New Jersey Gov. Chris Christie is expected to announce Tuesday he’s running for president.
What do his constituents think about the long-anticipated announcement?
Moshe Atzbi works at Hailey’s Harp, an Irish pub in Metuchen. Atzbi voted for Christie twice, and would support a run for the White House.
“If he made it to the final ballot he would raise a lot of very interesting questions that the nation really as a whole should start dealing with, fiscal responsibility being the topmost responsibility on my list,” Atzbi said.
Despite Democrats outnumbering Republicans two-to-one in this small town nicknamed the Brainy Borough, Gov. Christie actually won here in 2013. He pulled that off even though his Democratic challenger that year, Barbara Buono lives in Metuchen.
Layly Rosenstein says she voted against Christie in both governor’s races and is angry that he canceled the planned new Hudson River commuter train tunnel.
“It’s had a huge impact on commuters, myself included, and I did not agree with his reasons,” she said.
The George Washington Bridge lane closures scandal have taken a toll on Christie. A Fairleigh Dickinson Public Mind poll last week put Christie’s approval ratings at an all-time low among New Jersey voters. His approval ratings in the Garden State are less than half they were right after Superstorm Sandy. A poll in New Hampshire shows him in 6th place among potential Republican candidates.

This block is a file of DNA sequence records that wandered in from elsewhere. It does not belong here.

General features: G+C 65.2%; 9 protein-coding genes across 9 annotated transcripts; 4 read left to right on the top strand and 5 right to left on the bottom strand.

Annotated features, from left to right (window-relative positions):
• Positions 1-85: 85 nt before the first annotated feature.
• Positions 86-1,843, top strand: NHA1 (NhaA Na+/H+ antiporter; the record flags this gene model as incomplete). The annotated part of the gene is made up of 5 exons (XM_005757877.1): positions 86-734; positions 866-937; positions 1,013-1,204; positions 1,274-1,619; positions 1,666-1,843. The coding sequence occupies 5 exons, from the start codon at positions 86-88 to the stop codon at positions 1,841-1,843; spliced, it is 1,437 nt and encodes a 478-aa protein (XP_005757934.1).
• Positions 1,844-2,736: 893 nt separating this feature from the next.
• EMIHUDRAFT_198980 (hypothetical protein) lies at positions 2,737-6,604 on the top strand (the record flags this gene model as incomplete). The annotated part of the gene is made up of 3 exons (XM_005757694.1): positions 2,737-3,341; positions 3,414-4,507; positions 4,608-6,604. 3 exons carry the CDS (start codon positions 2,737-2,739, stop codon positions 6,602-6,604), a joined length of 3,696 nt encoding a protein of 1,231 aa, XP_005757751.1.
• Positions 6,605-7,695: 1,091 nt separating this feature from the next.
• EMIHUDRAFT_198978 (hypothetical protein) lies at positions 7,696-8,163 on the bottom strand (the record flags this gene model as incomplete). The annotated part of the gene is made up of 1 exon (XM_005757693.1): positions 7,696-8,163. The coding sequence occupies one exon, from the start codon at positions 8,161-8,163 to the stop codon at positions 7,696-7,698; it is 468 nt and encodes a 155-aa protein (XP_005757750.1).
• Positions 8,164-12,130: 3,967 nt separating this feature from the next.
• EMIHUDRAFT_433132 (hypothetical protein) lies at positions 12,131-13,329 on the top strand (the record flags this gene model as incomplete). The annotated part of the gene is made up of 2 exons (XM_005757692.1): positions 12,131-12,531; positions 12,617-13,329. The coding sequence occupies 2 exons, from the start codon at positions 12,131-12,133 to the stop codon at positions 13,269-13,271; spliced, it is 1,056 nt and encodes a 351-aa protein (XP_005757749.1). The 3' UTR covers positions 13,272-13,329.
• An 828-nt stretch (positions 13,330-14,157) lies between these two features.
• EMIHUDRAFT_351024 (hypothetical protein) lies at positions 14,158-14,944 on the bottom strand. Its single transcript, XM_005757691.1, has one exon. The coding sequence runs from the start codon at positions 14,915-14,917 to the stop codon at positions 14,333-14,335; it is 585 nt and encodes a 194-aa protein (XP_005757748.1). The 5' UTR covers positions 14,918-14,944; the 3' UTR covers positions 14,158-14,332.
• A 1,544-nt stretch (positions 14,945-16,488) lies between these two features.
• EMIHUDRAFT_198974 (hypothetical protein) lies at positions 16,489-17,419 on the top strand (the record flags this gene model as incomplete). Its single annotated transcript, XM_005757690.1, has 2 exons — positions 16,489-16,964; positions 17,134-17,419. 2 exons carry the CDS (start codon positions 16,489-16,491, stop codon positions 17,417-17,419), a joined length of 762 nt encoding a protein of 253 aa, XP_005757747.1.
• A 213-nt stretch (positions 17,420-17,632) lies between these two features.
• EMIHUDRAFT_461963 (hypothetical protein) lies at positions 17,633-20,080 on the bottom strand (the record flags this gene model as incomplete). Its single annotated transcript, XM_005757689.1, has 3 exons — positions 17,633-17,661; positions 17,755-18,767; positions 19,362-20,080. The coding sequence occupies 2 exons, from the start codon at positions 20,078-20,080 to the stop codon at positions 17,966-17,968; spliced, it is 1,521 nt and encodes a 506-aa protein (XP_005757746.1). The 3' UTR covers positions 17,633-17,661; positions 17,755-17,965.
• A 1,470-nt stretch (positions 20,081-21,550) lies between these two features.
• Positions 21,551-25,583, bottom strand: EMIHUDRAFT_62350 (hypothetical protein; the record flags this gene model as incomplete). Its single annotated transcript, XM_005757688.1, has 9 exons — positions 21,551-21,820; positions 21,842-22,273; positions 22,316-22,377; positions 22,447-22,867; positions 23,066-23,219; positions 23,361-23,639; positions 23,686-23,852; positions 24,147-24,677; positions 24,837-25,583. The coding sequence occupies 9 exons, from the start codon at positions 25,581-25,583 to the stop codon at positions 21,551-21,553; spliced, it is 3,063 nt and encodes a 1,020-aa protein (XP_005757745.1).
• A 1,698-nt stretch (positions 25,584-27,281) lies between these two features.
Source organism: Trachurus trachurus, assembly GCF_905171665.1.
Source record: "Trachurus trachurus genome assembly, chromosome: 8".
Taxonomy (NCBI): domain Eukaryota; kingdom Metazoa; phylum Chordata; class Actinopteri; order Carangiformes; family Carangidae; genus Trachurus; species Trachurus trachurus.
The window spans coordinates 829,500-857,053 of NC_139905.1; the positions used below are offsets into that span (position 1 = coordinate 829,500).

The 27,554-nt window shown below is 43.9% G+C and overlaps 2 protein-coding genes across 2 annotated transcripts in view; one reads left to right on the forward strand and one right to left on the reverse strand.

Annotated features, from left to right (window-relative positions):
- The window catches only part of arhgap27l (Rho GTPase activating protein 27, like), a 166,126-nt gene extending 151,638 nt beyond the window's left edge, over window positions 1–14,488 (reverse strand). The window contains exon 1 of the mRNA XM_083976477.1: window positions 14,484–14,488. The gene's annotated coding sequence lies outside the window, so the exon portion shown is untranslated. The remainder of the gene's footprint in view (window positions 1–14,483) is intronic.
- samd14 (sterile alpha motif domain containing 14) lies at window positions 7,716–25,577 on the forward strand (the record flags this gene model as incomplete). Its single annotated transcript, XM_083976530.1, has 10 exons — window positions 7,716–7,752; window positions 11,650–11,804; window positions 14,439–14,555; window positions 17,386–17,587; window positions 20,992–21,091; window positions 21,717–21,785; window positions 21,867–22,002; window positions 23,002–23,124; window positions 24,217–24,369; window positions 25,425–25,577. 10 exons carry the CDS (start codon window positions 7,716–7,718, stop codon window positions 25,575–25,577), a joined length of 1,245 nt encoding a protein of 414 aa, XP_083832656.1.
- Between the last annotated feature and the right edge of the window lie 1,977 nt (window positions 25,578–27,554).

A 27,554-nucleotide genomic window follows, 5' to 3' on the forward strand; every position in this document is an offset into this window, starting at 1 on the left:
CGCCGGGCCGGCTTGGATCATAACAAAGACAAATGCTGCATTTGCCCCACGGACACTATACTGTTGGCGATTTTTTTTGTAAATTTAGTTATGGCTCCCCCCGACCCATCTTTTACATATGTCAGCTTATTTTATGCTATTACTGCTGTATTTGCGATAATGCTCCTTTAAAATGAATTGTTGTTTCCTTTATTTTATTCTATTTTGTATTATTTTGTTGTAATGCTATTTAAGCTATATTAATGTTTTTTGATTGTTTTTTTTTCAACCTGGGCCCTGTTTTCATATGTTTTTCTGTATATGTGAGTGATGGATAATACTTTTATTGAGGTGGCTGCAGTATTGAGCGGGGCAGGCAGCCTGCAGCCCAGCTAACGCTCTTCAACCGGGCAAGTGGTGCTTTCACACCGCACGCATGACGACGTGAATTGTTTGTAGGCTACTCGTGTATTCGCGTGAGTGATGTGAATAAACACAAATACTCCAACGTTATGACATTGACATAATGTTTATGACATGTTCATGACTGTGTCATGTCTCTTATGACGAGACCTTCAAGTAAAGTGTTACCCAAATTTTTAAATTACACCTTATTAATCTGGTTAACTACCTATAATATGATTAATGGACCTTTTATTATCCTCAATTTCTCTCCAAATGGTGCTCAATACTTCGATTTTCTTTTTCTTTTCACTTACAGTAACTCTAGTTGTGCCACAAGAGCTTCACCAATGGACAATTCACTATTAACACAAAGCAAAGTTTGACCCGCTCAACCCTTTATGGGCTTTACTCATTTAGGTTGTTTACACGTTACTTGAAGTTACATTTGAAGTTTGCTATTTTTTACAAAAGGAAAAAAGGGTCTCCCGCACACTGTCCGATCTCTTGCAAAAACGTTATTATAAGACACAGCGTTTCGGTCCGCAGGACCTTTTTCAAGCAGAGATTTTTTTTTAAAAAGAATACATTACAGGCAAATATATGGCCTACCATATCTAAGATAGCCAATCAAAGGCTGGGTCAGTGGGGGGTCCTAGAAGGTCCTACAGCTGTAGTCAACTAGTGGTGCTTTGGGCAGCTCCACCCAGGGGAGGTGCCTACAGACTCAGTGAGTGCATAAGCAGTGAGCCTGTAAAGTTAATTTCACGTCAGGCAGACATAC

Even while being coy about running for president, Christie has given no indication he would step down as governor to make a run for the White House. That could be trouble since supporters such as Mike Patterson are wary that he can run the state while running for president.
Patterson owns an ice cream shop in Metuchen and voted for Christie — twice. But if the governor secures the Republican nomination, Patterson says he should step down and let Lt. Gov. Kim Guadagno take over.
“Campaigning is a full-time job — full time and then some. So how in the world is he going to govern the state, especially if he’s campaigning?” asked Patterson, “especially for a presidential election?”